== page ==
The Magic of Newton

Daily Mail (London), November 1, 2012 | Go to article overview

The Magic of Newton


Byline: Compiled by Charles Legge

QUESTION Is it true that Sir Isaac Newton was a keen astrologer? AT THE beginning of the 17th century, most scientists, such as Galileo Galilei and Johannes Kepler, held astrology in high esteem. As in art, Renaissance or classical science revisited the work of the ancient Greeks, and it took time to shake off their entrenched belief in astrology.

By the end of the 17th century, the scientific community had, however, almost universally rejected astrology. While some were derisive, the likes of Christiaan Huygens (1629-1695) and Isaac Newton (1642-1727) simply ignored it.

The notion that Newton was a keen astrologer seems to rest on a popular anecdote: when Edmond Halley (1656-1742) spoke derisively about astrology, Newton is said to have remarked: 'Sir Halley, I have studied the matter, you have not!' In fact, there is good evidence that Halley was deriding religion, not astrology, and that the pair disagreed on theological matters.

Scientists have pored over every word of Newton's output, from his seminal Philosophiae Naturalis Principia Mathematica (1687) to his most obscure jottings, and there is no evidence he gave astrology any consideration.

Derek Thomas Whiteside, the scientific historian, said he had not found 'any reference to astrology among the 50million words that have been preserved of Newton's writings', and a claim that Oxford's Bodleian Library has a rare treatise on astrology by Newton was also proved untrue.

In his 1978 book The Library Of Isaac Newton, John Harrison makes a close study of the 1,752 works preserved from Newton's studies. He found just four related to astrology: a work by the German astrologer Johann Essler from Mainz (late 15th/early 16th century); a treatise on palmistry and astrology by the English doctor/astrologer Richard Saunders (1613-1675); an almanac by Richard Saunders using the pseudonym Cardanus Rider and Tetractys Anti-Astrologica; and a work debunking astrology by the philosopher poet and Cambridge professor Henry More (1614-1687).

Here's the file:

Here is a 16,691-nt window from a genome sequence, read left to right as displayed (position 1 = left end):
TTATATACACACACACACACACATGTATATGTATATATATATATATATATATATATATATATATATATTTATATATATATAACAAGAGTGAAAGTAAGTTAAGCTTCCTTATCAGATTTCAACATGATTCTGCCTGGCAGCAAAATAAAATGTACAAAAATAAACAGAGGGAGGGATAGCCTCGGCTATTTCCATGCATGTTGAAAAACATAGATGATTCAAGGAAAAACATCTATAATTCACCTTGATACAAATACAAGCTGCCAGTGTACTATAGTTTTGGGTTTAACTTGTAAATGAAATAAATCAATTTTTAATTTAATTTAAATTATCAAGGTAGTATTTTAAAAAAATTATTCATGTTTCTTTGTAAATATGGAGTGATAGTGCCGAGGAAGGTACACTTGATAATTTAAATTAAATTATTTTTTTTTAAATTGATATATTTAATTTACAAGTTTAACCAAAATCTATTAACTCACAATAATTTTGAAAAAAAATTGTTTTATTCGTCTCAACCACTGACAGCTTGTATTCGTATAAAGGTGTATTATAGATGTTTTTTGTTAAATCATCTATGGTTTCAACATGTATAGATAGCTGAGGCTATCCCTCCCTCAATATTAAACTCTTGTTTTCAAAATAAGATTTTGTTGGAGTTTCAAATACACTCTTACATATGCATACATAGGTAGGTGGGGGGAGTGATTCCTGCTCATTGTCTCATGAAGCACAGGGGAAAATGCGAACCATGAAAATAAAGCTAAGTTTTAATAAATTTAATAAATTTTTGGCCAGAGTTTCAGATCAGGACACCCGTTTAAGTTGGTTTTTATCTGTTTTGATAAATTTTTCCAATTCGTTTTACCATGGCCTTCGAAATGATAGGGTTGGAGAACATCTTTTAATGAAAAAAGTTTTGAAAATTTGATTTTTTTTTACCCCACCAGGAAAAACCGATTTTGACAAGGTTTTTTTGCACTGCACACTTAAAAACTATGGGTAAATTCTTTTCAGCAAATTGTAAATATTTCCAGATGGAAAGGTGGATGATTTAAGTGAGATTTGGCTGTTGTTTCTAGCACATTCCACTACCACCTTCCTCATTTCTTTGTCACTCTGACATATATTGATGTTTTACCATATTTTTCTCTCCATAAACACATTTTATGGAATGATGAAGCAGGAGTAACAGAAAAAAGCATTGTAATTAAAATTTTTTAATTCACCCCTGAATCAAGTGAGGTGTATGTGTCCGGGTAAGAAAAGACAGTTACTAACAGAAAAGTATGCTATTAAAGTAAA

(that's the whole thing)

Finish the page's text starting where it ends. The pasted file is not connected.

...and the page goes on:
Harrison's research does show that Newton had a deep interest in what we'd call the occult. Newton considered himself to be one of a select group chosen by God for the task of understanding Biblical scripture. He spent a great deal of time trying to decode the Bible and 'divine' architecture, such as the Temple of Solomon.

A further 169 books were about alchemy. Newton wasted considerable energy trying to create the philosopher's stone, the alchemical substance said to be capable of turning base metals (such as lead) into gold.

Economist John Maynard Keynes (1886-1946) opined: 'Newton was not the first of the age of reason, he was the last of the magicians.' Alan Mottram, Oxford.

QUESTION If profits from the National Lottery were spent paying off the national debt, how long would it take to clear it? AS THE Government takes 12 per cent of Lottery income in lottery duty, income from the National Lottery is already paying off some of the national debt.

Half the income is paid out in prizes and 10 per cent goes to Camelot and ticket retailers for operating the Lottery. This leaves 28 per cent for the good causes the Lottery supports.

Given that removing the prizes would end the incentive to buy a ticket or a scratch card and Camelot and retailers have to have some reason to sell the tickets, it would only be the money for good causes that would be available to pay off the national debt.

The annual report and accounts for the National Lottery for the last full year, 2011, show that income was [pounds sterling]1.56 billion. Based on 28 per cent being allocated for good causes, [pounds sterling]436 million could be used to pay off the national debt.

In August, the national debt was [pounds sterling]1,040 billion so paying off the debt as it stands with Lottery profit would take 2,385 years. …

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